The Danvers carrot was developed during the late 19th century in Massachusetts; it worked wonderfully interplanted with onions and grew particularly well in heavy, rocky soils. 'Danvers 126' is intensely sweet, and very resistant to cracks and splits. Strong tops make harvesting easy.
• Botanical Name: Daucus carota
• Days to Maturity: 65 days
• Family: Apiaceae
• Native: Africa, Eurasia
• Hardiness: Frost-tolerant biennial grown as an annual
• Plant Dimensions: Roots are 6"–7" long at their peak.
• Variety Information: Orange roots, wide at the top, tapering to a point. 'Danvers 126' is a Danvers type carrot.
• When to Sow Outside: RECOMMENDED. 2 to 4 weeks before your average last frost date, and when soil temperature is at least 45°F, ideally 60°–85°F. Successive Sowings: Every 3 weeks until 10 to 12 weeks before your average first fall frost date. In very warm climates, carrots are grown primarily in fall, winter, and spring.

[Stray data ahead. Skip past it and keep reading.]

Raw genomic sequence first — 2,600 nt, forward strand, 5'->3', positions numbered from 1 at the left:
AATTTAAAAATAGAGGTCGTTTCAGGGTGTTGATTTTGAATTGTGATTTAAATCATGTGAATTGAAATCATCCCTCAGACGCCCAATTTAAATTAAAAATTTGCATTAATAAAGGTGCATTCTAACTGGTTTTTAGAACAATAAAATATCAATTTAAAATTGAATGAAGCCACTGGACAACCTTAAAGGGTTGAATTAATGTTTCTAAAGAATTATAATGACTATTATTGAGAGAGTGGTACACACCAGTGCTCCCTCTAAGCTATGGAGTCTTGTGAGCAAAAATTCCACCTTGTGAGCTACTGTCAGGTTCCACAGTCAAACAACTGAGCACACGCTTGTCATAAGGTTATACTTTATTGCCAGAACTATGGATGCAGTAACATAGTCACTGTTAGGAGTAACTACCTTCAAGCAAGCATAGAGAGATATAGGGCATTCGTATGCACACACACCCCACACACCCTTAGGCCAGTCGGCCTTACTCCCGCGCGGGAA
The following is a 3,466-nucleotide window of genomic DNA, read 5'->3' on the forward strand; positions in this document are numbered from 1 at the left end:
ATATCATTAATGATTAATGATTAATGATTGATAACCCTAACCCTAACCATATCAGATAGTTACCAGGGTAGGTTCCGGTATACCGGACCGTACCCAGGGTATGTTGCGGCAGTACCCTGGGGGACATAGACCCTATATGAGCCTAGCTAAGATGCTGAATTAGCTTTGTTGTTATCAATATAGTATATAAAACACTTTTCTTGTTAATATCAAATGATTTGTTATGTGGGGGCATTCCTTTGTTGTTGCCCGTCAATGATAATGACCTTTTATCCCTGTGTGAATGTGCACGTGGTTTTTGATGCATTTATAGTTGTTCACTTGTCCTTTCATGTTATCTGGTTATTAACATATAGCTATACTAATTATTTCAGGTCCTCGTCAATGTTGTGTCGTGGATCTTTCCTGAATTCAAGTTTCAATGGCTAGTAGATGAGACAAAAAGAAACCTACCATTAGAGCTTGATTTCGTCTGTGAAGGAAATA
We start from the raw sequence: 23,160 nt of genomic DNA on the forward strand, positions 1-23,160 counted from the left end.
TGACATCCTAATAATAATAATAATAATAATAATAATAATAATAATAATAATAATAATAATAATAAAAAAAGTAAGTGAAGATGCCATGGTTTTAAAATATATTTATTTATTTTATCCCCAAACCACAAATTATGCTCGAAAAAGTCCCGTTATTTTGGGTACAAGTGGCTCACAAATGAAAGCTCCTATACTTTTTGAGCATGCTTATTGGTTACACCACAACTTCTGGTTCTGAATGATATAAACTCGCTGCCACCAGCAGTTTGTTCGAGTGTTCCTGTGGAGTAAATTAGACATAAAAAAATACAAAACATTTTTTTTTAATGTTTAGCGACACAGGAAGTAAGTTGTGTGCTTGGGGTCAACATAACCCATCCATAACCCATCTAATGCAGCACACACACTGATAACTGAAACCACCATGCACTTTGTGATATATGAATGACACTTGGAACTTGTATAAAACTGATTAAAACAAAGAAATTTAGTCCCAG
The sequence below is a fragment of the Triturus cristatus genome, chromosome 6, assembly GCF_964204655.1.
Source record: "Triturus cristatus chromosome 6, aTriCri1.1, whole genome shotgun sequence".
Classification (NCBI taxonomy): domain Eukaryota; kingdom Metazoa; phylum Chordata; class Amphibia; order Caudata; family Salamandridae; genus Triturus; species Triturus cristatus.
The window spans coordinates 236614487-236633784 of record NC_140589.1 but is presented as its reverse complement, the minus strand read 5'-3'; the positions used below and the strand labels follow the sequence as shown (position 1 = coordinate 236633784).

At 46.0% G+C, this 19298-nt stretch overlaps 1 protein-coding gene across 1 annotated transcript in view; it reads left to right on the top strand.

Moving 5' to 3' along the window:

• When to Start Inside: Not recommended; root disturbance stunts growth.
• Days to Emerge: 10–25 days
• Seed Depth: ¼"
• Seed Spacing: 1"
• Row Spacing: 6"
• Thinning: When 1" tall, thin to 1 every 3"
• Harvesting: For best flavor and texture, harvest carrots any time before, and until they reach their optimal size. Peak harvest period lasts about 3 weeks, longer in the fall. Late summer-sown carrots are sweetened after having been kissed by light frost; however, harvest before soil freezes, which may destroy the crop. In USDA zone 5 or warmer, carrots can be left in the ground for storage provided they are heavily mulched; harvest as needed on days the ground is not frozen.